CORDIER, Charles-Henri-Joseph
(b. 1827, Cambrai, d. 1905, Algiers)

Said Abdullah of the Mayac, Kingdom of the Darfur (Sudan)

Bronze, height 51 cm (with base)
Walters Art Museum, Baltimore

Cordier submitted a plaster cast of the bust of an African visitor to Paris to the Salon of 1848, and two years later he again entered it as a bronze. A young African woman served as the model for the companion piece in 1851.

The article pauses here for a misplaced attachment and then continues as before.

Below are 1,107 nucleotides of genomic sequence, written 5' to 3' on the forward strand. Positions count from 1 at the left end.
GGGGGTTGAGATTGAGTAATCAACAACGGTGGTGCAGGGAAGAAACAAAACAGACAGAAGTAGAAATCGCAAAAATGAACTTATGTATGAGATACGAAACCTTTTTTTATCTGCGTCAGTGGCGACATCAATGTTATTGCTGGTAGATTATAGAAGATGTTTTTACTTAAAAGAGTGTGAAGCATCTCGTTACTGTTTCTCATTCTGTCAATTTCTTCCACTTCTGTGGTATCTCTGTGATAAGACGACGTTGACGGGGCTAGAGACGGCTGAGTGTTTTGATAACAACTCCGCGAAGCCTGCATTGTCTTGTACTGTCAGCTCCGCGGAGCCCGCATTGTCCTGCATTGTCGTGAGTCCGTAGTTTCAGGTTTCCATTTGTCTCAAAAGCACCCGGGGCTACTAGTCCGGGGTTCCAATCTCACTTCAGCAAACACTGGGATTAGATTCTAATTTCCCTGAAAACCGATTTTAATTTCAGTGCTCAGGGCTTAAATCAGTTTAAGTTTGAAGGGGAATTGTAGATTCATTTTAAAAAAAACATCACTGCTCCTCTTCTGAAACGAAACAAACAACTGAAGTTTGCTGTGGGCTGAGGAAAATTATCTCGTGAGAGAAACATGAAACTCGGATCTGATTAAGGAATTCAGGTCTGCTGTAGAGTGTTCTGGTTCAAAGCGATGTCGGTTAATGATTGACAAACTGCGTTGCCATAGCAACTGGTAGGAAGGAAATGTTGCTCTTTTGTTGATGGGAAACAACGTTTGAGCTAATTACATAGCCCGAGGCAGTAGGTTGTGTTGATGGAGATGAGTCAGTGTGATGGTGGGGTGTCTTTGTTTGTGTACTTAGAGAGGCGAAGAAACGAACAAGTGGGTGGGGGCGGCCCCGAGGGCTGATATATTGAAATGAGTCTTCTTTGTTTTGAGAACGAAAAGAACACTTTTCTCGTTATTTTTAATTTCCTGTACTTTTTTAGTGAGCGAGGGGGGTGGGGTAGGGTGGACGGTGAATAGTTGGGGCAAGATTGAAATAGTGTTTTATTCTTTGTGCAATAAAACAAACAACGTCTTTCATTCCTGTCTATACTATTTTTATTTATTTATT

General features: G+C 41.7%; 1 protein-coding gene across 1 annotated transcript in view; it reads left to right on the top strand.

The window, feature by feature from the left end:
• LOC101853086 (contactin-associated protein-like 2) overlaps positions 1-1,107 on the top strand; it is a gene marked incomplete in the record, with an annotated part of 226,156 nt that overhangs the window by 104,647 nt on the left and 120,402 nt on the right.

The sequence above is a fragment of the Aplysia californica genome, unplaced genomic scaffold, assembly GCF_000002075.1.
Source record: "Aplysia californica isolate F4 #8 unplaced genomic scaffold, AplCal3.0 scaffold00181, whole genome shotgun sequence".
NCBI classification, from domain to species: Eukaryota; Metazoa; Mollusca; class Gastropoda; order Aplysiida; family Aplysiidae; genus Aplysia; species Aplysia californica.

Sculpted images of African men and women were rarely shown in public galleries before the 19th century, but Charles Cordier's plaster Bust of Said Abdullah had a tremendous reception when it was displayed at the 1848 Paris Salon. Finished in two weeks, the bust reflects the mid-19th-century European fascination with non-Western physiognomy, costumes, and customs, later characterized as Orientalism. In 1851 Cordier made a pendant bust of a female entitled African Venus (now in the Royal Collection at Osborn House, Isle of Wight, England), and bronze casts of both busts were commissioned, indicating the growing crossover of cultures as Africa became more accessible with improved methods of transportation and trade.

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